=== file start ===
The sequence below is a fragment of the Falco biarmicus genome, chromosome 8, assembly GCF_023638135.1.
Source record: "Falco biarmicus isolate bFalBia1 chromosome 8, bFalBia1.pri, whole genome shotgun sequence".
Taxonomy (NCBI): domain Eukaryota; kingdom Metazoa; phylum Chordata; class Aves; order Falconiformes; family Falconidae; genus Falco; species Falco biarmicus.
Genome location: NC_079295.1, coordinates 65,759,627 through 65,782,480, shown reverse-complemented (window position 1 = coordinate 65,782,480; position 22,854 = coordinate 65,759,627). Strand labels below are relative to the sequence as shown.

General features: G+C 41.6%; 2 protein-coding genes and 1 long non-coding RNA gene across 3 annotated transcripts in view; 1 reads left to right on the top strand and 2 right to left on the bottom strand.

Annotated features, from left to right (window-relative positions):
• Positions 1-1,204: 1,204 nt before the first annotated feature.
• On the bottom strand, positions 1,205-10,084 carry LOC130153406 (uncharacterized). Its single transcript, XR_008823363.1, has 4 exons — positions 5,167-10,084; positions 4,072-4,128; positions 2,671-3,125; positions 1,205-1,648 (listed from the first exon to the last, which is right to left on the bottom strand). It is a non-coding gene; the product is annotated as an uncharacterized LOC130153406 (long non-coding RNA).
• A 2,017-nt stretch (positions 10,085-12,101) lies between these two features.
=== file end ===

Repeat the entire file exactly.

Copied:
The sequence below is a fragment of the Falco biarmicus genome, chromosome 8, assembly GCF_023638135.1.
Source record: "Falco biarmicus isolate bFalBia1 chromosome 8, bFalBia1.pri, whole genome shotgun sequence".
Taxonomy (NCBI): domain Eukaryota; kingdom Metazoa; phylum Chordata; class Aves; order Falconiformes; family Falconidae; genus Falco; species Falco biarmicus.
Genome location: NC_079295.1, coordinates 65,759,627 through 65,782,480, shown reverse-complemented (window position 1 = coordinate 65,782,480; position 22,854 = coordinate 65,759,627). Strand labels below are relative to the sequence as shown.

General features: G+C 41.6%; 2 protein-coding genes and 1 long non-coding RNA gene across 3 annotated transcripts in view; 1 reads left to right on the top strand and 2 right to left on the bottom strand.

Annotated features, from left to right (window-relative positions):
• Positions 1-1,204: 1,204 nt before the first annotated feature.
• On the bottom strand, positions 1,205-10,084 carry LOC130153406 (uncharacterized). Its single transcript, XR_008823363.1, has 4 exons — positions 5,167-10,084; positions 4,072-4,128; positions 2,671-3,125; positions 1,205-1,648 (listed from the first exon to the last, which is right to left on the bottom strand). It is a non-coding gene; the product is annotated as an uncharacterized LOC130153406 (long non-coding RNA).
• A 2,017-nt stretch (positions 10,085-12,101) lies between these two features.